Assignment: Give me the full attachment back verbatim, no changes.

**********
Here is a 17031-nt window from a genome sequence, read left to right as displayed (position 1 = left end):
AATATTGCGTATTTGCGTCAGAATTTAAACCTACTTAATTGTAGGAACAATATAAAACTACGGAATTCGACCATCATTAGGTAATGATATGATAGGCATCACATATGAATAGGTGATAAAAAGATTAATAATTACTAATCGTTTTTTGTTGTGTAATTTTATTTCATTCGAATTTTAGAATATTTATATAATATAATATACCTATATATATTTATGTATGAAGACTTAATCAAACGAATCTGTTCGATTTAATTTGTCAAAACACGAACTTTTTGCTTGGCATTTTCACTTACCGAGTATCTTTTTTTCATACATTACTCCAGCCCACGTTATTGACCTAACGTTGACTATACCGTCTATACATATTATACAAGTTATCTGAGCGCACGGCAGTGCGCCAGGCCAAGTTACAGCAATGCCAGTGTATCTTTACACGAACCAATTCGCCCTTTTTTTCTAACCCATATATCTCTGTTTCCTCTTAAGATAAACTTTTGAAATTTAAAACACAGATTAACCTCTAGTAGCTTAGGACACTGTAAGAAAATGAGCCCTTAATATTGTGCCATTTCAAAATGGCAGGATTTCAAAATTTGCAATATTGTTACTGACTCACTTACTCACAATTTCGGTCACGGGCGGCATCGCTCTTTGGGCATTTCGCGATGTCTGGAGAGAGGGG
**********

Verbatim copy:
Here is a 17031-nt window from a genome sequence, read left to right as displayed (position 1 = left end):
AATATTGCGTATTTGCGTCAGAATTTAAACCTACTTAATTGTAGGAACAATATAAAACTACGGAATTCGACCATCATTAGGTAATGATATGATAGGCATCACATATGAATAGGTGATAAAAAGATTAATAATTACTAATCGTTTTTTGTTGTGTAATTTTATTTCATTCGAATTTTAGAATATTTATATAATATAATATACCTATATATATTTATGTATGAAGACTTAATCAAACGAATCTGTTCGATTTAATTTGTCAAAACACGAACTTTTTGCTTGGCATTTTCACTTACCGAGTATCTTTTTTTCATACATTACTCCAGCCCACGTTATTGACCTAACGTTGACTATACCGTCTATACATATTATACAAGTTATCTGAGCGCACGGCAGTGCGCCAGGCCAAGTTACAGCAATGCCAGTGTATCTTTACACGAACCAATTCGCCCTTTTTTTCTAACCCATATATCTCTGTTTCCTCTTAAGATAAACTTTTGAAATTTAAAACACAGATTAACCTCTAGTAGCTTAGGACACTGTAAGAAAATGAGCCCTTAATATTGTGCCATTTCAAAATGGCAGGATTTCAAAATTTGCAATATTGTTACTGACTCACTTACTCACAATTTCGGTCACGGGCGGCATCGCTCTTTGGGCATTTCGCGATGTCTGGAGAGAGGGG